Kant’s enthusiasm for aliens was even mentioned in Bertrand Russell’s A History of Western Philosophy, and its Connection with Political and Social Circumstances from the Earliest Times to the Present Day (1945), where Russell threw some cold water on Kant’s enthusiasm:

      “The most important of [Kant’s] scientific writings is his General Natural History and Theory of the Heavens (1755), which anticipates Laplace’s nebular hypothesis, and sets forth a possible origin of the solar system. Parts of this work have a remarkable Miltonic sublimity. It has the merit of inventing what proved a fruitful hypothesis, but it does not, as Laplace did, advance serious arguments in its favour. In parts it is purely fanciful, for instance in the doctrine that all planets are inhabited, and that the most distant planets have the best inhabitants—a view to be praised for its terrestrial modesty, but not supported by any scientific grounds.”

      1. Andy. Thanks for this. I vaguely remember Kant’s interest in extraterrestrials as it was I recall a topic Gerd Buchdahl covered in his Kant lectures. These were well before the Michael Crowe and Peter Szendy books you mention which I shall track down. Russell threw a lot of cold water over Kant but I forget this drenching. Thanks again.

        1. Good job, Mr. Tayler. Others who have commented here were not as thoughtful on this topic I try to keep an open mind.

    1. I did not hit ‘reply’, so I was addressing Charles not you. I did not post *my* comments, I posted an 18th century comment by Brookes on alien life which I thought might interest Charles or anyone else with the slightest interest in intellectual history and/or the possibility of alien life.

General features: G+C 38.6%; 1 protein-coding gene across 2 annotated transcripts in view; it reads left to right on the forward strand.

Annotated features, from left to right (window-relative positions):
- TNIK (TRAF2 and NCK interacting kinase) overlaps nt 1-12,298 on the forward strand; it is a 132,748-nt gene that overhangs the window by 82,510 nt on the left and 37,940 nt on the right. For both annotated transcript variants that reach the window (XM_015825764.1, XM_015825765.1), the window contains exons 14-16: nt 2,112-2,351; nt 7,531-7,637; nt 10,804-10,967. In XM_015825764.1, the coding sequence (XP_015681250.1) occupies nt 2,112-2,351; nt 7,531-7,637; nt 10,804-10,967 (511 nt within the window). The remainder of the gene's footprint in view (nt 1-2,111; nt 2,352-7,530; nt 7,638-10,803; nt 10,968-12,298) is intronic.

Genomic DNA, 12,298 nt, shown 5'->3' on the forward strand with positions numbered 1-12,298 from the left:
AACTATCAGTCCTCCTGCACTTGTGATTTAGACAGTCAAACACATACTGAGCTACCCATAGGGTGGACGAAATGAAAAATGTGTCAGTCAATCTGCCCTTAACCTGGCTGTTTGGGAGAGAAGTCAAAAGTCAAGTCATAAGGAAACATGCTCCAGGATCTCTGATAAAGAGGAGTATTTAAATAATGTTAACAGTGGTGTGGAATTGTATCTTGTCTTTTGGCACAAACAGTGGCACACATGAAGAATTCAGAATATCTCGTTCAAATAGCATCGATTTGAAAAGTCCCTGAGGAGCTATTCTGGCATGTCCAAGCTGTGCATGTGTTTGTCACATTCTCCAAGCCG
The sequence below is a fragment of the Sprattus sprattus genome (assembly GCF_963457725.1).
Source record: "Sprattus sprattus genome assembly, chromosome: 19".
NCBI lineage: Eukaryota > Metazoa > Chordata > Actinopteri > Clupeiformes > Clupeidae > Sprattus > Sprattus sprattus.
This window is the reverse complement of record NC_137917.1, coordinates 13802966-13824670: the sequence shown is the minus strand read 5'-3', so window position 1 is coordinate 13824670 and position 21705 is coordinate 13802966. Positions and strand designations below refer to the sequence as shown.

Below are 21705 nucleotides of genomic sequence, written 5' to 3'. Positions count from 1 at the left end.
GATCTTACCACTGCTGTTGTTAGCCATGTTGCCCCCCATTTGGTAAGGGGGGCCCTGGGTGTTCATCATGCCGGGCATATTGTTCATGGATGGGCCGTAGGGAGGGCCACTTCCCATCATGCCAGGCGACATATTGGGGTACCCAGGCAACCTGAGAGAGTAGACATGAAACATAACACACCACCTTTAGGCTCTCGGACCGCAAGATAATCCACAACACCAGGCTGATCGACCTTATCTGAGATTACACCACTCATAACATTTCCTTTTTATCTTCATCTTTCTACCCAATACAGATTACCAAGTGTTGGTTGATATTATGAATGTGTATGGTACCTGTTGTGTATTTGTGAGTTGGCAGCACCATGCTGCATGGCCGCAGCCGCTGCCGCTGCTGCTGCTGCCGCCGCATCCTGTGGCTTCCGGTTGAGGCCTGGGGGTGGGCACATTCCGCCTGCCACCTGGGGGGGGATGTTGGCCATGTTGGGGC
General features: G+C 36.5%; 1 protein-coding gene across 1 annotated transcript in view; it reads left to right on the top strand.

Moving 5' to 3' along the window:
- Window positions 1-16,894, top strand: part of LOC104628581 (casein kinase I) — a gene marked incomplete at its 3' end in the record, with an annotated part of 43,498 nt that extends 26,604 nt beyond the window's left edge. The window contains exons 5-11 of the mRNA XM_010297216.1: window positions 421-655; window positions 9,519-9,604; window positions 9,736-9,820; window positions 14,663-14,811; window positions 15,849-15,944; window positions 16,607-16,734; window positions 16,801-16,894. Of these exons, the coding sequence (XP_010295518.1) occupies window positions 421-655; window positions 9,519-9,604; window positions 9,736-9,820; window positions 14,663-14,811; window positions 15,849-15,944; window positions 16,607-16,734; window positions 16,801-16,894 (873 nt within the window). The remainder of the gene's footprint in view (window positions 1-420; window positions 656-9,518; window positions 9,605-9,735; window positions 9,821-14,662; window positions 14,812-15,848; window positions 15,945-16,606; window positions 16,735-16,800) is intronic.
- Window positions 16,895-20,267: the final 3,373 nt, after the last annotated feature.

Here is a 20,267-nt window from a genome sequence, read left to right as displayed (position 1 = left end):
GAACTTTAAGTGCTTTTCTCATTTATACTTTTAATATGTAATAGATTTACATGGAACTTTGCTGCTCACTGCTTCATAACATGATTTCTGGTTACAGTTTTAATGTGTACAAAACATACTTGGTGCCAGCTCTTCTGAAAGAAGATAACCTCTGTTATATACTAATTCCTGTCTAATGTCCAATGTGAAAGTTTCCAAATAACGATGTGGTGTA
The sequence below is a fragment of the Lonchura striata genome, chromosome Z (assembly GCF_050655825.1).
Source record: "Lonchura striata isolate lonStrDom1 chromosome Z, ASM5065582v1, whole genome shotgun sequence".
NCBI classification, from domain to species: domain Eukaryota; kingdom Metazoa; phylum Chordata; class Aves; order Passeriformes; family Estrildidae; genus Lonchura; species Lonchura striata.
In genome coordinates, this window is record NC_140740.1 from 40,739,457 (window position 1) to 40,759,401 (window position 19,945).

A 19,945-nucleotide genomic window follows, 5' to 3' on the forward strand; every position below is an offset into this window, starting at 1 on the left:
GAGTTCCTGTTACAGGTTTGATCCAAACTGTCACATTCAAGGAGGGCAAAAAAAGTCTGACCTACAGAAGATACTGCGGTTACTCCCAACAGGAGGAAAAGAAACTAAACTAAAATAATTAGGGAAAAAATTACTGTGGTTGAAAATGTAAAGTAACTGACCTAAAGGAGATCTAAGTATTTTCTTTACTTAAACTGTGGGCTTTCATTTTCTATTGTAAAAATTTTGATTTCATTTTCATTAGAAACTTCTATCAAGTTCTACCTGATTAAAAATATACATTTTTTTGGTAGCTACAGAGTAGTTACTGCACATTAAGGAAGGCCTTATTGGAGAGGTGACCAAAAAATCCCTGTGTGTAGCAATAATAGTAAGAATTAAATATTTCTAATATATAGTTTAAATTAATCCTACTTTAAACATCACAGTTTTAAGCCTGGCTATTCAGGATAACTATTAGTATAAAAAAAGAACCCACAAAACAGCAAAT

I must say your “comments” looks like something an AI system might generate.

  4. Prescient – “…rational inhabitants; perhaps of still higher orders of intelligent beings, all capable, in the different scales of existence, of a perpetual progression in knowledge and virtue, in perfection and felicity.”

  5. Aliens certainly exist, proving to be appearing in public more and more often. The question is, will it come with good intentions or bad?

    1. I am still following this blog, mainly because Mr. Foster had me at “It’s said that 2022 is going to be a bumper year for UFO revelations.” As a school teacher and follower of Christ, I am always seeking new information and enlightenment to broaden my horizons on education and spirituality. God is so mysterious and powerful that there has to be more to everything beyond the human experiences.
      Thank you,

  6. @Ria It’s the other way around; THEY are fed up with humans, and the way “we” (sorry, but I’m not a sheep..) trash this “world”, both mentally and in any other way. They will get rid of bad energy, and darkness, and I thank them, from the bottom of my heart.. Finally <3

    1. MANMADEDEMONS.. EVEN YOURE LOVED ONES WILL GO COLD.. how do you not not ur talking to another bean from outter earth?? RISKY..